Looking like the Eye of Sauron from the Lord of the Rings Trilogy, an ancient undersea volcano was slowly revealed by multibeam sonar 3,100 meters below our vessel, 280 kilometers southeast of Christmas Island. This was on day 12 of our voyage of exploration to Australia’s Indian Ocean Territories, aboard CSIRO’s dedicated ocean research vessel, the RV Investigator.
Previously unknown and unimagined, this volcano emerged from our screens as a giant oval-shaped depression called a caldera, 6.2km by 4.8km across. It is surrounded by a 300m-high rim (resembling Sauron’s eyelids), and has a 300 m high cone-shaped peak at its center (the “pupil”).
A caldera is formed when a volcano collapses. The molten magma at the base of the volcano shifts upwards, leaving empty chambers. The thin solid crust on the surface of the dome then collapses, creating a large crater-like structure. Often, a small new peak then begins to form in the center as the volcano continues spewing magma.
One well-known caldera is the one at Krakatoa in Indonesia, which exploded in 1883, killing tens of thousands of people and leaving only bits of the mountain rim visible above the waves. By 1927, a small volcano, Anak Krakatoa (“child of Krakatoa”), had grown in its center.
In contrast, we may not even be aware of volcanic eruptions when they happen deep under the ocean. One of the few tell-tale signs is the presence of rafts of light pumice stone floating on the sea surface after being blown out of a submarine volcano. Eventually, this pumice stone becomes waterlogged and sinks to the ocean floor.
Our volcanic “eye” was not alone. Further mapping to the south revealed a smaller sea mountain covered in numerous volcanic cones, and further still to the south was a larger, flat-topped seamount. Following our Lord of the Rings theme, we have nicknamed them Barad-dûr (“Dark Fortress”) and Ered Lithui (“Ash Mountains”), respectively.
Although author J.R.R. Tolkein’s knowledge of mountain geology wasn’t perfect, our names are wonderfully appropriate given the jagged nature of the first and the pumice-covered surface of the second.
The Eye of Sauron, Barad-dûr, and Ered Lithui are part of the Karma cluster of seamounts that have been previously estimated by geologists to be more than 100 million years old, and which formed next to an ancient sea ridge from a time when Australia was situated much further south, near Antarctica. The flat summit of Ered Lithui was formed by wave erosion when the seamount protruded above the sea surface, before the heavy seamount slowly sank back down into the soft ocean seafloor. The summit of Ered Lithui is now 2.6km below sea level.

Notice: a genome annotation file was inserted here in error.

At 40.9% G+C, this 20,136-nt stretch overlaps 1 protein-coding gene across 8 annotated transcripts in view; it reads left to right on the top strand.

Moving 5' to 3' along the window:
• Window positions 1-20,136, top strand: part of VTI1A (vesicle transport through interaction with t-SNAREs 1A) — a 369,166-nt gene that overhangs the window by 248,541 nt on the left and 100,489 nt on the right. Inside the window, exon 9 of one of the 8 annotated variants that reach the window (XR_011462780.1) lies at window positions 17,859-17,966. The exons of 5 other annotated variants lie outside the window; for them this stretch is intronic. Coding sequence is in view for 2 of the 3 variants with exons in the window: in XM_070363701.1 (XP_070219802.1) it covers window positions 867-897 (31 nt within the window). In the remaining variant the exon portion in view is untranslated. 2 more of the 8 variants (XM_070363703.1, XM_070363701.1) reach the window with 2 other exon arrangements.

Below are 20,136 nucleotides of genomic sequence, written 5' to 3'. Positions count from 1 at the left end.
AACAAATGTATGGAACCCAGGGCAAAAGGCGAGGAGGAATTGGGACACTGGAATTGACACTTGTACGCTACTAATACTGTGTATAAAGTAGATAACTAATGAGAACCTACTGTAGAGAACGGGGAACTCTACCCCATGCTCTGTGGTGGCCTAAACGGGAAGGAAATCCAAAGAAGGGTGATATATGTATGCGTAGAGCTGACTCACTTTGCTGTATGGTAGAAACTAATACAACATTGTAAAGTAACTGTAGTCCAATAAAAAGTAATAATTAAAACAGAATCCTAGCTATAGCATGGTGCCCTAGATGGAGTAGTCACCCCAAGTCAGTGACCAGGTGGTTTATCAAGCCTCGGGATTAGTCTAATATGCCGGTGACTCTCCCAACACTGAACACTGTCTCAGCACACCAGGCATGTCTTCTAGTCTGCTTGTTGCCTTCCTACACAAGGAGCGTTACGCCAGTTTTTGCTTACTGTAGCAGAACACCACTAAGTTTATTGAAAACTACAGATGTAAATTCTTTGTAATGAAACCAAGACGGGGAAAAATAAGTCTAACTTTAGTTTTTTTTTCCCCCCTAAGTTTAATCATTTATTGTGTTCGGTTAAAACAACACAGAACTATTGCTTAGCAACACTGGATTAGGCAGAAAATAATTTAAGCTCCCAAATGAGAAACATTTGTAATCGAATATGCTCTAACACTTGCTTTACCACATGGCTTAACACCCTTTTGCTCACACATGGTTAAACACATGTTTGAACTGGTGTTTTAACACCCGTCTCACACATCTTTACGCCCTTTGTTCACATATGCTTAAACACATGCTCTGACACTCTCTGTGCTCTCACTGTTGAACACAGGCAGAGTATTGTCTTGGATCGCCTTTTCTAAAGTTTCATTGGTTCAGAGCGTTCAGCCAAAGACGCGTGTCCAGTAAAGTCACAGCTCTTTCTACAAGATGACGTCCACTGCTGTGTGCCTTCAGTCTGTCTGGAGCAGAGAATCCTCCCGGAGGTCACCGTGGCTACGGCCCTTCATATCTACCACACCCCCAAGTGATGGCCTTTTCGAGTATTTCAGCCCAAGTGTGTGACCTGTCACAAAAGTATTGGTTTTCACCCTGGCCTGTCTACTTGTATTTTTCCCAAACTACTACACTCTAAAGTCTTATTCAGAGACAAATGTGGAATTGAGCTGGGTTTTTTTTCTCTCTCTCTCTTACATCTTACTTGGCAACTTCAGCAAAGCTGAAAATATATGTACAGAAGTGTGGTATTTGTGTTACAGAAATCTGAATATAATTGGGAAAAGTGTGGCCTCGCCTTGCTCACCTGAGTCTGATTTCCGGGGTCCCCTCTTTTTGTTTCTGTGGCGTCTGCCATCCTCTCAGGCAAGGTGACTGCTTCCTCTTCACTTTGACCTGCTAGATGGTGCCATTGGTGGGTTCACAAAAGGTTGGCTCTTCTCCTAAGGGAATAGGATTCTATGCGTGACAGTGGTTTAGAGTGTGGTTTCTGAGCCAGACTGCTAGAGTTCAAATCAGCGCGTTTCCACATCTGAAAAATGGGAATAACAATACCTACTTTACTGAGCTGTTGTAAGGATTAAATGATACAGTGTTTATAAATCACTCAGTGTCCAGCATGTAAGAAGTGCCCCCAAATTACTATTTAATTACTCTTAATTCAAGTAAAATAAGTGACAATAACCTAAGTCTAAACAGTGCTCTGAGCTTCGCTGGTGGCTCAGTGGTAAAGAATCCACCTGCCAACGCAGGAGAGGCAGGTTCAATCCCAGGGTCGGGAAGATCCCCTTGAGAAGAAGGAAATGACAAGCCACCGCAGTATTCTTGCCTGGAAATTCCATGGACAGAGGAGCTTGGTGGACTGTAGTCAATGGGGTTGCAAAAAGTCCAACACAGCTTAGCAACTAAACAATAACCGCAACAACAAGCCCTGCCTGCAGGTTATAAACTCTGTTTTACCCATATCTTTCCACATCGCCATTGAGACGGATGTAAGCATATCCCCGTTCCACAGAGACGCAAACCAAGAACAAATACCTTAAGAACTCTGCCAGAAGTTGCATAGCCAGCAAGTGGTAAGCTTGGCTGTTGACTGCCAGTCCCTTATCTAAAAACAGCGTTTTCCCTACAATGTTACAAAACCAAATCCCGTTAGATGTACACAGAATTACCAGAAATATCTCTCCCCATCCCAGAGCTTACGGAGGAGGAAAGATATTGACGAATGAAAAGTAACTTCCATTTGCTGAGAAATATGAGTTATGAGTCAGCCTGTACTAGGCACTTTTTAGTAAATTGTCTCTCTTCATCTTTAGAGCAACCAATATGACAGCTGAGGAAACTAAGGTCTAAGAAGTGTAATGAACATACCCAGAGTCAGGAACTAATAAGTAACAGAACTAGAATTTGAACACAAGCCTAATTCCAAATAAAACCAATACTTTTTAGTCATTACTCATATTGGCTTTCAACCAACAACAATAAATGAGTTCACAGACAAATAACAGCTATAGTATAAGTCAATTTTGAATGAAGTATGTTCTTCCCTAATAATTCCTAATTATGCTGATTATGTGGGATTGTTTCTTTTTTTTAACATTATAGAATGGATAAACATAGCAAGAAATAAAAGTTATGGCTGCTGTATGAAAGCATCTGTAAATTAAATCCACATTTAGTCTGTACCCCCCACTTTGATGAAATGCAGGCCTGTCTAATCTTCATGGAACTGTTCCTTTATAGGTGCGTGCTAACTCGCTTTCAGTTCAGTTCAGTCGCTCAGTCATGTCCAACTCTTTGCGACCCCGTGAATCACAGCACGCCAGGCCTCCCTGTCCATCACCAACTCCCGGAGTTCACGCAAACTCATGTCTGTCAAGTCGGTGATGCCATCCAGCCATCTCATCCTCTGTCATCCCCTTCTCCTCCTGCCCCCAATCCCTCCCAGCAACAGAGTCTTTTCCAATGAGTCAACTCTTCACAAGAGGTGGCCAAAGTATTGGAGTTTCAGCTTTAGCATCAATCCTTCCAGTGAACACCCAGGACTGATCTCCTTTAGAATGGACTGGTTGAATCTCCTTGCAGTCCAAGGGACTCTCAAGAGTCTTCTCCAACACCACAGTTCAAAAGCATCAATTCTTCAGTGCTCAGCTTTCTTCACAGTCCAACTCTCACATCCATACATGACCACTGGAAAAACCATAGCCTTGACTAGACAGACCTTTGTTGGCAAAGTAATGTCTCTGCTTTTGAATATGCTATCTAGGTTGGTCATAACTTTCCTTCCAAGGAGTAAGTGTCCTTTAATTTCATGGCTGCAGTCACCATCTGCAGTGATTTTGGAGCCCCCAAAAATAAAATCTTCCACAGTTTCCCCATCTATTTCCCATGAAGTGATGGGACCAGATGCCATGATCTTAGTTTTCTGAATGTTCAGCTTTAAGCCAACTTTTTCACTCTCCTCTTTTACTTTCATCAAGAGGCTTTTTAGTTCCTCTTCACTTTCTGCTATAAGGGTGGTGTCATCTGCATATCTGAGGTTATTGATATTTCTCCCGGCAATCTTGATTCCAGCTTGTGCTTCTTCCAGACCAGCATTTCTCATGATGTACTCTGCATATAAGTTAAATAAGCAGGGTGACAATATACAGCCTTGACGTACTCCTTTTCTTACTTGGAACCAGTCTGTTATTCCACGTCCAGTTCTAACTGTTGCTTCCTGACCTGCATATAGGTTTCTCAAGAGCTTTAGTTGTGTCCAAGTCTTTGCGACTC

But here is the geological conundrum. Our caldera looks surprisingly fresh for a structure that should be more than 100 million years old. Ered Lithui has almost 100m of sand and mud layers draped over its summit, formed by sinking dead organisms over millions of years. This sedimentation rate would have partially smothered the caldera. Instead it is possible that volcanoes have continued to sprout or new ones formed long after the original foundation. Our restless Earth is never still.
But life adapts to these geological changes, and Ered Lithui is now covered in seafloor animals. Brittle-stars, sea-stars, crabs, and worms burrow into or skate over the sandy surface. Erect black corals, fan-corals, sea-whips, sponges, and barnacles grow on exposed rocks. Gelatinous cusk-eels prowl around rock gullies and boulders. Batfish lie in wait for unsuspecting prey.
Our mission is to map the seafloor and survey sea life from these ancient and secluded seascapes. The Australian government recently announced plans to create two massive marine parks across the regions. Our expedition will supply scientific data that will help Parks Australia to manage these areas into the future.
Scientists from museums, universities, CSIRO and Bush Blitz around Australia are participating in the voyage. We are close to completing part one of our journey to the Christmas Island region. Part two of our journey to the Cocos (Keeling) Island region will be scheduled in the next year or so.
No doubt many animals that we find here will be new to science and our first records of their existence will be from this region. We expect many more surprising discoveries.
Written by Tim O’Hara, Senior Curator of Marine Invertebrates, Museums Victoria.
Originally published on The Conversation.